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Farmingdale looks to form downtown Business Improvement District

Nick DeVito, co-owner of Charlotte's Desserts on Main

Nick DeVito, co-owner of Charlotte's Desserts on Main Street in Farmingdale, seen on Tuesday. Credit: Newsday/Thomas A. Ferrara

Farmingdale's Main Street transformed from a sleepy downtown to a bustling destination in less than a decade, but continuing that momentum will take more effort, officials and business owners say.

"It’s thriving right now, but we need to get ahead of this,” said Nick DeVito, a co-owner of Charlotte’s Desserts, an ice cream and frozen yogurt shop with a speakeasy inside. The solution, he said, is the formation of a Business Improvement District.

The village board of trustees voted last month to establish a Farmingdale BID, which Mayor Ralph Ekstrand said was the beginning of a state-mandated process that will take about a year to complete and will include creating a map of the district, public hearings and another vote. 

New BIDs require approval by the New York State comptroller's office. 

The districts are funded through fees assessed on properties within the district that are generally passed on to businesses that lease commercial properties.

DeVito said the district would be a way to spread out the costs of events such as Farmingdale’s Music on Main summer concert series, which is now paid for by a handful of businesses, including Devito’s.

“You’ve got 10 people paying for this,” DeVito said. “Let’s spread it out over 100 buildings.”

Ekstrand, too, said a BID shares the costs of events and programs that benefit all merchants.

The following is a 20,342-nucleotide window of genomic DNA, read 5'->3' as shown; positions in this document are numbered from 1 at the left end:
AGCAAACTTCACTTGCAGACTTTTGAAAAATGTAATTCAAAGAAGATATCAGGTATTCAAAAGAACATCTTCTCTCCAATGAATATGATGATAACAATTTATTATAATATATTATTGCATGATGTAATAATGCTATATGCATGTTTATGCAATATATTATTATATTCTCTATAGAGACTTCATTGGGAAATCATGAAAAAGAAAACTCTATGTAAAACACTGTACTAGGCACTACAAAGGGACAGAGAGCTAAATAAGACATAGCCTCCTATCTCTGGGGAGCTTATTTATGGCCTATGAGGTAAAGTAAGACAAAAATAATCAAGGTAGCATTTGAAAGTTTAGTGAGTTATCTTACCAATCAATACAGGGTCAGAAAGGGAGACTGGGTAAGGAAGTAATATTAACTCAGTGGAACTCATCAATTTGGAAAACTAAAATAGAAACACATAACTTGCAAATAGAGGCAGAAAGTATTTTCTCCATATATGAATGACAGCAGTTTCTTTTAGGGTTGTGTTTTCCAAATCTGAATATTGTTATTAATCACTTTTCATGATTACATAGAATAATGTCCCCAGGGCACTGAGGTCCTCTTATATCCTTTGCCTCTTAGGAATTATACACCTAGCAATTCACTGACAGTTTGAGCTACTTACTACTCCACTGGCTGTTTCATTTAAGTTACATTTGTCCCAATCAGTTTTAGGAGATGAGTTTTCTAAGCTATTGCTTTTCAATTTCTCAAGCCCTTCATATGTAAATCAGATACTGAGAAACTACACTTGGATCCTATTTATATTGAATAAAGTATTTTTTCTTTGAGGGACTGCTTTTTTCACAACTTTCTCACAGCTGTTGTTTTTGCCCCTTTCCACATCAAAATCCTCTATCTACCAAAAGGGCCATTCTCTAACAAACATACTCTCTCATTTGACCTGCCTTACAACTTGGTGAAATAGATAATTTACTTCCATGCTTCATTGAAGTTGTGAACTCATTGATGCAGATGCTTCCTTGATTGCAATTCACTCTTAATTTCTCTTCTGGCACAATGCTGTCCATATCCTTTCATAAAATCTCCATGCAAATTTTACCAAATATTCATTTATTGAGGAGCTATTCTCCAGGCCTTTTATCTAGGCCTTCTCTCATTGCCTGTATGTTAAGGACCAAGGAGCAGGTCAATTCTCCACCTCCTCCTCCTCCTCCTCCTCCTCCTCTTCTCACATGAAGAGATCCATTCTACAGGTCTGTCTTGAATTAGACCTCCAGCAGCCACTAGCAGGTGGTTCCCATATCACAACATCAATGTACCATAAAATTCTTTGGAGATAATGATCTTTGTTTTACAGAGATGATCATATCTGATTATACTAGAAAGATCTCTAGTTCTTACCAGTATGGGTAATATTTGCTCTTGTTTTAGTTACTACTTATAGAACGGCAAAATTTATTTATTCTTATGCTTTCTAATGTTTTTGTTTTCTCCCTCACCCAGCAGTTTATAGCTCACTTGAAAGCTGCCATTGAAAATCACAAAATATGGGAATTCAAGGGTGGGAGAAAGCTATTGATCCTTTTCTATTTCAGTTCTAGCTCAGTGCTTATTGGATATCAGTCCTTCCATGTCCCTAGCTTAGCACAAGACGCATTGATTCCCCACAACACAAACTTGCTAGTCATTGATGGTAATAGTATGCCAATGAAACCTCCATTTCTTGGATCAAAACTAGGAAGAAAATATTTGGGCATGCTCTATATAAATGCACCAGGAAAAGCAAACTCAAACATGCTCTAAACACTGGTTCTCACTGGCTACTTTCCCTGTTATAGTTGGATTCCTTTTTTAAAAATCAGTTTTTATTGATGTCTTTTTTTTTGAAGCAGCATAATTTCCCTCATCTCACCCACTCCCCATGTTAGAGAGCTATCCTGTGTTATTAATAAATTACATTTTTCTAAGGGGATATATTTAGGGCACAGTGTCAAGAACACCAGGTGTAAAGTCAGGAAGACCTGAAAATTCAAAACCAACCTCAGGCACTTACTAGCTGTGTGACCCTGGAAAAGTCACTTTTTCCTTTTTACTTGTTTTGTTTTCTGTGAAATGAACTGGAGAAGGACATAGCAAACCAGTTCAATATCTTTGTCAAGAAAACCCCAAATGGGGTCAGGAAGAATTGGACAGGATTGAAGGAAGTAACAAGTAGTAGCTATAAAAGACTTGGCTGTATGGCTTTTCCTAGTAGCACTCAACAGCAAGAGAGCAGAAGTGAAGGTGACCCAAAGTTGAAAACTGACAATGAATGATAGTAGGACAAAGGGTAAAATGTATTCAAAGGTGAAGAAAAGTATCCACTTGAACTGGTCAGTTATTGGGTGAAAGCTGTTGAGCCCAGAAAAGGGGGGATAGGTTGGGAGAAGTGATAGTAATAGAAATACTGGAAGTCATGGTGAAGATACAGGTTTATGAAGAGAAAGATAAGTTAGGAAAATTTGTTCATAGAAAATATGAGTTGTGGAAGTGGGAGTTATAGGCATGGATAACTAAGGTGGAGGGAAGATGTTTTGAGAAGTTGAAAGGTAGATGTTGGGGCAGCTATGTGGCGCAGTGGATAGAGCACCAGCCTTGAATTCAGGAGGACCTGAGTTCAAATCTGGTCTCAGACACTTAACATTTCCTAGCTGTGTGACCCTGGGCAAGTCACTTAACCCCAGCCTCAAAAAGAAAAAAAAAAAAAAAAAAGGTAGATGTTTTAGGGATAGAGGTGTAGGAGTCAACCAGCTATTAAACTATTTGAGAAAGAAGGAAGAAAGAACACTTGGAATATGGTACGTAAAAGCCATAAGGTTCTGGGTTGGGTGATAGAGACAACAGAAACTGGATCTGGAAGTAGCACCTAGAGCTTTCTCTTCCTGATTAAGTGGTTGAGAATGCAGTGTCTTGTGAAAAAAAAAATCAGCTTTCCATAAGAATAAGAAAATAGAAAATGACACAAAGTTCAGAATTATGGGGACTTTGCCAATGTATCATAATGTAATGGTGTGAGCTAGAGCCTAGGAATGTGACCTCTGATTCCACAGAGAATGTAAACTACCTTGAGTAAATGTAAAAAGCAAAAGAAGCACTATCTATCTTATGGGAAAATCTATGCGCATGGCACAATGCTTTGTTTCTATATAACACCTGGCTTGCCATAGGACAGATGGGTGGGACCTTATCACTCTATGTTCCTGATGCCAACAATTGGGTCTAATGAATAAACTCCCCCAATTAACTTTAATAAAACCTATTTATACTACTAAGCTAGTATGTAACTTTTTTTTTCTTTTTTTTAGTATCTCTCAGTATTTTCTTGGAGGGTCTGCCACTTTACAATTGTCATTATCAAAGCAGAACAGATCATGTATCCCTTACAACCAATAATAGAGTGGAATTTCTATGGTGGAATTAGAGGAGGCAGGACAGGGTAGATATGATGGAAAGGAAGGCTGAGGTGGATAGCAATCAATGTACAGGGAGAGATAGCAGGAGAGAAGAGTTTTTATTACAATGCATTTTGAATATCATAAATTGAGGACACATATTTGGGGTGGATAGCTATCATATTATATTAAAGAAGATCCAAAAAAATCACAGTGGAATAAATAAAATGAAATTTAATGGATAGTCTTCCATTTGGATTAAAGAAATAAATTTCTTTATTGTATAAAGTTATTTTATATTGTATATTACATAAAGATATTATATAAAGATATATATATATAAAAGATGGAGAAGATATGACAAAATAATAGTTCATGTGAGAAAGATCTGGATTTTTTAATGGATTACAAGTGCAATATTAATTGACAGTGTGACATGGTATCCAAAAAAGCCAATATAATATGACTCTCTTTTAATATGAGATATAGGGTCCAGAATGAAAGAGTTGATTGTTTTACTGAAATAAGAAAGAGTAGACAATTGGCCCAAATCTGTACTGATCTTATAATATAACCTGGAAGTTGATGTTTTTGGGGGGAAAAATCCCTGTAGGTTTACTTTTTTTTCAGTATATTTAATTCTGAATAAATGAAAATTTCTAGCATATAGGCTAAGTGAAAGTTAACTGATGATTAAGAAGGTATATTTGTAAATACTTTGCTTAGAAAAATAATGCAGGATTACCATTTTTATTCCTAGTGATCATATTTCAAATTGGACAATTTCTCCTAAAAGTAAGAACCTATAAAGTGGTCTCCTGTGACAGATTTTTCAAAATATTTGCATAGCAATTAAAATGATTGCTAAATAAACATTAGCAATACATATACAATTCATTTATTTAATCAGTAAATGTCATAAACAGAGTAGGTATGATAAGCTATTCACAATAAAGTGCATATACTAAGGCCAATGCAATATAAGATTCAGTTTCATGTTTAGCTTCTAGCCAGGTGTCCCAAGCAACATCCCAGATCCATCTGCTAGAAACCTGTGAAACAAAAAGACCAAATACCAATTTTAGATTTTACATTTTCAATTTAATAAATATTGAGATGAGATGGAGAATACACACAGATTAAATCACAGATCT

“With a BID, everybody is taxed,” Ekstrand said.

The Farmingdale BID would be looking to raise $100,000 to $120,000 annually to pay for the street concerts, marketing, security and snow removal, DeVito said.

Jim Malatras, president of the Rockefeller Institute of Government, an Albany think tank, said BIDs muddy the traditional role of local governance because the boards are not subject to general elections as municipal legislative bodies are.

“They’re a public-private partnership, but you give them assessment authority over everyone. That is removing some of those decision-making processes from traditional elected representation,” Malatras said.

But despite being insulated from the will of the voters, Business Improvement Districts have worked in many places, he said.  

“If you do look at the city of New York and other places, they are successful because there are particularized needs, in particularized communities, that need special or enhanced services,” Malatras said.

The New York State Comptroller’s office lists 128 BIDs on its website, including 16 on Long Island, including Patchogue and Huntington. 

Farmingdale business owners said they were not aware of the proposed BID, but liked the idea.

“I would be in favor of it, if it was a minimal cost,” said Kent Seelig, owner of the Farmingdale Meat Market on Main Street. “Anything that’s good for the village is good for us.”

Seelig said he wasn’t aware of the proposed BID and that village officials "haven’t sent out any information about it.”

Russell Gobetz, manager at Brickwell of Farmingdale, a bicycle shop on Main Street, said he hadn’t heard about the proposal, but would be in favor of the BID if it helps attract business.

"It depends on how much return you get on the investment,” Gobetz said.

Business Improvement Districts can have control over:   

  • construction and installation of landscaping, planting, and park areas
  • construction of ramps, sidewalks, plazas and pedestrian malls
  • construction of parking lot and parking garage facilities
  • construction of bus stop shelters, benches and street furniture
  • enhanced sanitation services
  • services promoting and advertising activities within the district
  • marketing education for businesses within the district
  • services to enhance the security of persons and property within the district.

Source: New York State General Municipal Law Article 19-A

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